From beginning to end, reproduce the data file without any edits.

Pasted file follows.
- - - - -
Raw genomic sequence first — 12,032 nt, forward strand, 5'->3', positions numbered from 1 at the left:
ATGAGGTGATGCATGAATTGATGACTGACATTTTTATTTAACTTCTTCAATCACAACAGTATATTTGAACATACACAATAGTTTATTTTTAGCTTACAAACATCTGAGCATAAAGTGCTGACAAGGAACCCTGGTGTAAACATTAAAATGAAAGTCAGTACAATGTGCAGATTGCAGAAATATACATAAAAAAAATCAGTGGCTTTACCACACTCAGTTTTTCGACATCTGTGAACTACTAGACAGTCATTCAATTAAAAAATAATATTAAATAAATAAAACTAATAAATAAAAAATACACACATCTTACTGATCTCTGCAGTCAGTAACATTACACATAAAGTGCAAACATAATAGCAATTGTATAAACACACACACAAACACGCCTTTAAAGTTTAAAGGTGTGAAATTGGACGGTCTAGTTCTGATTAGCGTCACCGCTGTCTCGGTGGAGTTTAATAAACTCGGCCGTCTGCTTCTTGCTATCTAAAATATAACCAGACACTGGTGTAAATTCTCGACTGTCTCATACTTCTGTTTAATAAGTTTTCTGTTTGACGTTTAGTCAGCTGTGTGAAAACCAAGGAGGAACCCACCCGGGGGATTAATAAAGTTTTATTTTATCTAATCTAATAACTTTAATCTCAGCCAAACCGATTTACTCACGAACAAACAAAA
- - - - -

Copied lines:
Raw genomic sequence first — 12,032 nt, forward strand, 5'->3', positions numbered from 1 at the left:
ATGAGGTGATGCATGAATTGATGACTGACATTTTTATTTAACTTCTTCAATCACAACAGTATATTTGAACATACACAATAGTTTATTTTTAGCTTACAAACATCTGAGCATAAAGTGCTGACAAGGAACCCTGGTGTAAACATTAAAATGAAAGTCAGTACAATGTGCAGATTGCAGAAATATACATAAAAAAAATCAGTGGCTTTACCACACTCAGTTTTTCGACATCTGTGAACTACTAGACAGTCATTCAATTAAAAAATAATATTAAATAAATAAAACTAATAAATAAAAAATACACACATCTTACTGATCTCTGCAGTCAGTAACATTACACATAAAGTGCAAACATAATAGCAATTGTATAAACACACACACAAACACGCCTTTAAAGTTTAAAGGTGTGAAATTGGACGGTCTAGTTCTGATTAGCGTCACCGCTGTCTCGGTGGAGTTTAATAAACTCGGCCGTCTGCTTCTTGCTATCTAAAATATAACCAGACACTGGTGTAAATTCTCGACTGTCTCATACTTCTGTTTAATAAGTTTTCTGTTTGACGTTTAGTCAGCTGTGTGAAAACCAAGGAGGAACCCACCCGGGGGATTAATAAAGTTTTATTTTATCTAATCTAATAACTTTAATCTCAGCCAAACCGATTTACTCACGAACAAACAAAA